Last night, I was on a panel of market participants appearing in front of a group of self directed investors with considerable assets. One that I met after the event had recently won the lottery to the tune of hundreds of millions. No crap, won the freaking Powerball! Whether these peeps had one large or 100 large of invest-able assets, it was not my sense based on the QnA and the chatting afterward over cocktails that they were there to hear a panel of cheerleaders argue in favor of indiscriminately investing in equities. This made me feel warm and fuzzy inside.
Let me be clear, I am not rooting for equities to go lower so that those (including myself) long equities will lose money. I am merely longing for that level playing field (largely imaginary) when it comes to investing in risk assets, whether it be stocks, bond, real estate or the currency in which you conduct your daily business. There was an elderly woman in the front row who actually might have been invested in stocks during every crash since 1929 who interestingly brought up the point about the growing income inequality in America and how the actions of the U.S. Federal Reserve to inflate risk assets since the financial crisis may have aided in dramatically widening the gap in such a short period of time. I found her statement interesting because it speaks to the byproduct of the Fed’s grand experiment that started with the crisis response in the form of asset purchases in an effort to keep the global financial system afloat and has turned into monetary policy.
And this is where we get back to a level playing field. As the Fed has all but concluded QE, many market participants have feared that the gravy train could be over, this at a time when there are serious concerns about global growth. We have seen Japan, China and (in rumors) Europe pick up the stimulus baton in the last year.
So if you ask me whether yesterday’s bounce was a healthy, I can only wholeheartedly say it was not. Enough already, let the global economy find its own footing for a few months, let’s see where we are, let’s get a sense for just how enthusiastic investors are to bid up risk assets without the implicit backstop of central banks.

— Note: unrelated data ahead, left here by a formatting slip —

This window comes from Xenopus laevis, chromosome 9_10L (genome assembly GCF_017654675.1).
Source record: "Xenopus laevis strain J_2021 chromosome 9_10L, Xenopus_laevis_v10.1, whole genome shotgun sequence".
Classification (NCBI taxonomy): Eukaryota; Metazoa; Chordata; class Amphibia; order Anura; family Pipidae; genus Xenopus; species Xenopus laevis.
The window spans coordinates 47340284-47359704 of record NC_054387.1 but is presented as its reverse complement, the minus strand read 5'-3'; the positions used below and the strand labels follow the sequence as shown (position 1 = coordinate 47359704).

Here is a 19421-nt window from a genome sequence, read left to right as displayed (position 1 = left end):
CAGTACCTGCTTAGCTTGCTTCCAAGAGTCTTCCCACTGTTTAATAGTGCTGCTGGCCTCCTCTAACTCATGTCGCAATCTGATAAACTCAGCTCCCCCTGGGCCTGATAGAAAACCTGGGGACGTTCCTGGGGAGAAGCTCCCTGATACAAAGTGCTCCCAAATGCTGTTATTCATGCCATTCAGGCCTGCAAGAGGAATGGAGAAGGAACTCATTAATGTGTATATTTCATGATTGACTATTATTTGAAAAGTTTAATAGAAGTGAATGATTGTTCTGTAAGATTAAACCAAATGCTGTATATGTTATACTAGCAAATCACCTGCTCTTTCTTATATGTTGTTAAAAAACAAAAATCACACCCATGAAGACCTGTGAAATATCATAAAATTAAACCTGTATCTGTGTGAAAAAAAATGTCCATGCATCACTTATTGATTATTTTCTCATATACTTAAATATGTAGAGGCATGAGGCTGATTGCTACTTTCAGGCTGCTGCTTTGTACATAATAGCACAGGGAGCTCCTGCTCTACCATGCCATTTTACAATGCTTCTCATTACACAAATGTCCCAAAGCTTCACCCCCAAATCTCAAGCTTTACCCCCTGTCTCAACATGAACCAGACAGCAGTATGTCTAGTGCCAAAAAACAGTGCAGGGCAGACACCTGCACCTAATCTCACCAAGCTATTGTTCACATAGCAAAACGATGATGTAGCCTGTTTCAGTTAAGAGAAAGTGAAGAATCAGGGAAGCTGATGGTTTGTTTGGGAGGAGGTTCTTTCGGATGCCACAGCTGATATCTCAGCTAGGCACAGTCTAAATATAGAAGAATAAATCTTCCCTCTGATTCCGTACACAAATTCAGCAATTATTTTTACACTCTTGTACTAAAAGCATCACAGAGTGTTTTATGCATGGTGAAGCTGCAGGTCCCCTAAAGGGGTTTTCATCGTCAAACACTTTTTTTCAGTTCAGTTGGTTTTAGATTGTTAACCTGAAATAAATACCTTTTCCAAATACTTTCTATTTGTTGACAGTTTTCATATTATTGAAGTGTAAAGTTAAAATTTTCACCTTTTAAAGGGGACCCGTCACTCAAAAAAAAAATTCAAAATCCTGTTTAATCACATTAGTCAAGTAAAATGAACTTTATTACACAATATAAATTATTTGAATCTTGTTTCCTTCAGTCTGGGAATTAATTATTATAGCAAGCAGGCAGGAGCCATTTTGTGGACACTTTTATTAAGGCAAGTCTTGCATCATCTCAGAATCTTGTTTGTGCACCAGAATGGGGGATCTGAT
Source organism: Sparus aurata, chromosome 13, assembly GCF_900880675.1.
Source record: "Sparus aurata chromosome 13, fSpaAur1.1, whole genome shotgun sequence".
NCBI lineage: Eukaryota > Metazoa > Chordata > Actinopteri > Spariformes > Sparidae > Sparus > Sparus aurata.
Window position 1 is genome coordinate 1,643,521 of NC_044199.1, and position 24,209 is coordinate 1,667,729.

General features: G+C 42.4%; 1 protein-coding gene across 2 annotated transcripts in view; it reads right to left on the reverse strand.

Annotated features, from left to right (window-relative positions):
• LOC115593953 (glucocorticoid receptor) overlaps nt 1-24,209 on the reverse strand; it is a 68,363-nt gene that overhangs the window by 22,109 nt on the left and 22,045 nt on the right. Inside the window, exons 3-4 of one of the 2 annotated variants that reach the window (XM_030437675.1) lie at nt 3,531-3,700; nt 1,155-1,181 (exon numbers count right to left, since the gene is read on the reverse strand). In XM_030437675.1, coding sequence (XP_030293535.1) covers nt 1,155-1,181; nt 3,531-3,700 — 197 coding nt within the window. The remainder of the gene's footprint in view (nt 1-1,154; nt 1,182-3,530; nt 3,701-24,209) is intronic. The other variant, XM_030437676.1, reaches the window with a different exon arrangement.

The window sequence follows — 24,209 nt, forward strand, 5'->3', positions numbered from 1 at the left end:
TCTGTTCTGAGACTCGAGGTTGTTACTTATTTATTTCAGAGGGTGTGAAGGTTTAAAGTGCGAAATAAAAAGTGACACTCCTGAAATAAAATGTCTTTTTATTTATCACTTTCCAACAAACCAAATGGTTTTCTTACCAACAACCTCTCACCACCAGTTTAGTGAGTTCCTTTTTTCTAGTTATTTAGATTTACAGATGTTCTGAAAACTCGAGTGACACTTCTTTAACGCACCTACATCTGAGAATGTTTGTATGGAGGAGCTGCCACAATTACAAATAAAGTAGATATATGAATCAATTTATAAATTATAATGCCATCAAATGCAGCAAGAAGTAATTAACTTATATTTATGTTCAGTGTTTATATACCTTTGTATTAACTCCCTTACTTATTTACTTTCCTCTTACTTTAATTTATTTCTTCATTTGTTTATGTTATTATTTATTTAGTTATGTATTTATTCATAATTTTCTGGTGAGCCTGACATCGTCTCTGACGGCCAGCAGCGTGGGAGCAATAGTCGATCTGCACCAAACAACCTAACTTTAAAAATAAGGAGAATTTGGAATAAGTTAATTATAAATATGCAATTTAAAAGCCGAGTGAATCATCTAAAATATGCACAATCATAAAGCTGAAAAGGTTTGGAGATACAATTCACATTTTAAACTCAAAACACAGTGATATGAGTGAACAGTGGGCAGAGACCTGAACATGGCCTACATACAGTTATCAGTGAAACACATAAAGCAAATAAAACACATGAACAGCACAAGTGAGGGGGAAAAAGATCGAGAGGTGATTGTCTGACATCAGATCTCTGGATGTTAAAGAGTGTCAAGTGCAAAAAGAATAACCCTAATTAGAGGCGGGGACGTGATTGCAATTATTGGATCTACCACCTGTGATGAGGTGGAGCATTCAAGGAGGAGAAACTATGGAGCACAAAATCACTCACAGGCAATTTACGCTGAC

As an explanation point, this story in the NY Post on Monday made me ill ” ‘Plunge protection’ behind market’s sudden recovery” stating:
Mysterious forces were trying their best, but they couldn’t keep the stock market from swooning Wednesday.
They failed in the morning, despite massive purchases of stock index futures contracts. Within minutes of the market’s opening, the Dow Jones industrial average was down 350 points. Later in the day — after a lot of shocking ebb and flow — the Dow bottomed out with a decline of 460 points.
It was only in the last hour of trading that the market saviors managed to trim the Dow loss to just 173 points. And they succeeded only after Janet Yellen’s private, upbeat remarks about the economy were leaked.
Whether you believe that this sort of garbage goes on, it really doesn’t matter. There are procedures in place by the powers that be to ensure that markets are orderly, which for investors in risk assets should be reassuring. But the point to me is WTF? When the S&P500 was merely 8% from the all time highs made just a few weeks early, what are they afraid of? A crash?? If they are, then better express the thought process behind the “plunge protection.” Is it because the Fed knows how fragile a footing this mirage of an economy rests on?
It’s like we are living in some sort of financial “Matrix” that few are willing to acknowledge, and even fewer want to end. So when I reflect on yesterday’s price action in U.S. equities, up 2% on the rumor of ECB bond buying, it makes me far less interested in playing in a rigged game. I don’t say this as a short who got squeezed (I covered most trading shorts last week here), but I say this as someone who remembers the notion of fear relating to investing in risk assets. From where I stand, a little fear (for a lack of a better word) is good.